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Most of us know we’re supposed to eat more fruits and vegetables and less processed food, but there’s a growing health movement that goes much farther, arguing that most of our modern diseases – diabetes, heart disease and many cancers – can largely be blamed on the animal fat in our diet. (See this recent story about the link between diabetes and a diet rich in red meat.)
Dr. T. Colin Campbell, an emeritus professor of Nutritional Biochemistry at Cornell University, is a key researcher behind this whole-food, plant-based diet push.
As its name suggests, Campbell advocates eliminating processed foods, oils, and animal protein, including dairy, in favor of plant-based protein. New York Times food columnist Mark Bittman has long championed a modified version of this – a “vegan before 6 p.m.” diet of meat-free breakfasts and lunches – as he promotes in his own new book, VB6.
Campbell, who is highly critical of the mainstream nutrition research establishment, makes the case that eating a whole food, plant-based diet can prevent some diseases and reverse the progression of many others, and he has decades of peer-reviewed articles to support his claims.
The message that there are concrete choices we can make to improve our health is an empowering one, and Campbell’s mission has increasing traction. Yet the whole-food, plant-based diet is still considered more extreme than what most mainstream health experts suggest, and cooking virtually all meals from scratch and eliminating many everyday food staples is not always an easy transition.
In putting so much emphasis on nutrition as the basis for illness, other complexities arise. For instance, does viewing the diet as a panacea for preventing or reversing disease create expectations for some patients that are impossible to meet? Where might this leave the millions of patients with genetic diseases or autoimmune diseases – which aren’t associated with lifestyle and diet in the same way?
Curious about these potential consequences, I asked Dr. Campbell directly. Here is an edited version of our conversation:
Given the cost of many chronic diseases and long-term complications, and compared to other more invasive or expensive interventions, the benefits of switching our diets is good news, even if it might mean a big adjustment. Why do you think there is resistance to an idea that is fundamentally a simple one—change the way you think about nutrition, and you will see the results?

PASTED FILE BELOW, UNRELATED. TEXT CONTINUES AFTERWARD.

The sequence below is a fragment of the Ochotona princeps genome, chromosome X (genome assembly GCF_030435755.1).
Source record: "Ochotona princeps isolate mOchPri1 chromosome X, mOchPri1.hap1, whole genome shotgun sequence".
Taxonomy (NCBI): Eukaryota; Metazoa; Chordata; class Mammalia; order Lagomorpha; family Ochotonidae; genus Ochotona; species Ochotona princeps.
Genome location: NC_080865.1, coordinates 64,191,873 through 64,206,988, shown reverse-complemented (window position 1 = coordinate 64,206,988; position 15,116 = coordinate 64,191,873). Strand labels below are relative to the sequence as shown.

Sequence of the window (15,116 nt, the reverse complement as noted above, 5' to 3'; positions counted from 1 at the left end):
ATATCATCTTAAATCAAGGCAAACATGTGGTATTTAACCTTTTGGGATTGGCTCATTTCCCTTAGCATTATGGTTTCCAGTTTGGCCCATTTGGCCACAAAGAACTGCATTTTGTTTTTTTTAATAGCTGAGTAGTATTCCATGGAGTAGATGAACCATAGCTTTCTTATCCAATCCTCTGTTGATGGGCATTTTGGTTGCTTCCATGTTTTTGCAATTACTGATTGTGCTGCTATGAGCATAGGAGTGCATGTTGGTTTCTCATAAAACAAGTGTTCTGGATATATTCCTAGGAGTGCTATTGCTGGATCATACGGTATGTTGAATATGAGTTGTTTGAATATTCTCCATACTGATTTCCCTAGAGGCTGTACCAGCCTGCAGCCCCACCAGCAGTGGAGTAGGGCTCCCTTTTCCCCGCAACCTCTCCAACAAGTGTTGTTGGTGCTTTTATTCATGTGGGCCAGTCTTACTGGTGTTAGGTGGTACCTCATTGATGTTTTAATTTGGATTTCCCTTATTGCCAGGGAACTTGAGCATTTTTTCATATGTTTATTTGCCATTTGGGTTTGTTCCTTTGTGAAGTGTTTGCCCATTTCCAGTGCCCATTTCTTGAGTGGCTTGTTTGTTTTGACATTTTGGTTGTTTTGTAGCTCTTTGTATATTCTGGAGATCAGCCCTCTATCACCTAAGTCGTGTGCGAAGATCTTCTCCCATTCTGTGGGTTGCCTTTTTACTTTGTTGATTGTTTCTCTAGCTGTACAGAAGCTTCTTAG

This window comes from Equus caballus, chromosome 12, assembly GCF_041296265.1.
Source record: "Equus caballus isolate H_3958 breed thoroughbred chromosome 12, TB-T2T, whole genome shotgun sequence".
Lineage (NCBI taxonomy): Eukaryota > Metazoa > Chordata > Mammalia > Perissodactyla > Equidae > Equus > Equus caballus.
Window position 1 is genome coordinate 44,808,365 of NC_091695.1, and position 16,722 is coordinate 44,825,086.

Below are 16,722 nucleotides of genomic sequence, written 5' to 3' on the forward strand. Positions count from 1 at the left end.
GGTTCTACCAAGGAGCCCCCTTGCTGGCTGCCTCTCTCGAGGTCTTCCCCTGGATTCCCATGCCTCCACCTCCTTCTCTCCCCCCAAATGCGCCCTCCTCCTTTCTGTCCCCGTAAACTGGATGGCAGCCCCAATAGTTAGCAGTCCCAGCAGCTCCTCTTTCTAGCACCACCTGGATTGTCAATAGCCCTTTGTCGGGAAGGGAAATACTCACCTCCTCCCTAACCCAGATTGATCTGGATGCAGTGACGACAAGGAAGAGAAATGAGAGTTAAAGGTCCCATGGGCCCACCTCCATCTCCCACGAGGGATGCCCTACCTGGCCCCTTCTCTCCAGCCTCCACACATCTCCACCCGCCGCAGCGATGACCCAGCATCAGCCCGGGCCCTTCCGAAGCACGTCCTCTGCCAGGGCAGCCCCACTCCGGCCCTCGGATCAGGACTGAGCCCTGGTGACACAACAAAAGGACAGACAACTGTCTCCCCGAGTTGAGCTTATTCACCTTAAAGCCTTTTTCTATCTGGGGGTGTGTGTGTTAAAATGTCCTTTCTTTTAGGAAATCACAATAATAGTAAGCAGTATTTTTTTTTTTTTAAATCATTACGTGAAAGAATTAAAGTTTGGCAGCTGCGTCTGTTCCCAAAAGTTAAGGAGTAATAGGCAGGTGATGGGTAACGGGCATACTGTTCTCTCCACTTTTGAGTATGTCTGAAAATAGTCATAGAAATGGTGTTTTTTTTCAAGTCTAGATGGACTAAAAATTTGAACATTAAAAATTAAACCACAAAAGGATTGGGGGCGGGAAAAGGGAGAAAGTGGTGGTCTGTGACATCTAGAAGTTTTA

Money is made when fixing sick people, not in maintaining healthy people. Exceptionally well-endowed and powerful industries that survive on our money are not very serious about converting us to non-customers. Yes, the message is remarkably simple, but history shows us that considerable efforts, intentional or unintentional, have been made to ignore it, misunderstand it or make it complicated.
The healthier we eat, the better, no matter what our medical status, but can a plant-based diet of whole foods actually lessen the symptoms or minimize the progression of genetic and/or autoimmune diseases?
Every disease begins with genes but this is not a death sentence. For the most part, genes, good and bad, are controlled by nutrition [i.e., the food we consume]. With the right nutrition resources, our marvelous bodies, while always striving for health, manage which genes to express and which ones to keep quiescent.
There is also considerable evidence that the initiation and expression of many autoimmune diseases may be influenced by nutrition (and therefore would be repressed by eating whole foods), sometimes initiated early in life, from what mothers eat while pregnant and nursing. We need more awareness of this phenomenon, and then we need to do more research on mother-child interactions.
There are those who claim (with fervor) that eating whole, plant-based foods can cure just about every illness. Do you think this places unrealistic expectations on people with genetic disorders—that is, people whose conditions are not associated with lifestyle or behavior?
I also have fervent views not to make claims for this dietary lifestyle that are not supported by reliable evidence. Predicting future events for this practice is not an exact science. Forecasting health and disease outcomes is a matter of odds, not a matter of certainty. We cannot say that all ailments will be controlled in all individuals by this nutritional strategy. But, on the basis of probability, it is abundantly clear that this dietary lifestyle has a breadth of effect that is greater than any combination of drugs and procedures ever used, without the accompanying side effects that are common to virtually all drugs.
Say someone wants to start eating more plant-based protein but isn’t ready to commit fully to the diet. Do incremental changes still yield health benefits?
Although slowly transitioning to [this way of] eating may produce some benefits, they are likely to be small. Who wants to have a small heart attack or just a little diabetes? When we take small incremental steps, we risk returning to our former condition. A transition should be sufficiently complete to overcome our addiction to animal fat and to some extent high sugar and salt. The sooner and more complete is our transition, the more likely that these addictions will be broken. If we choose to take small steps, we should be mindful of what is the ultimate goal: ideal health that can be sustained.
Readers, thoughts on the whole foods, plant-based diet, or on Bittman’s more moderate VB6 approach?
Laurie Edwards teaches writing at Northeastern University and is the author most recently of In the Kingdom of the Sick: A Social History of Chronic Illness in America.
This program aired on June 20, 2013. The audio for this program is not available.
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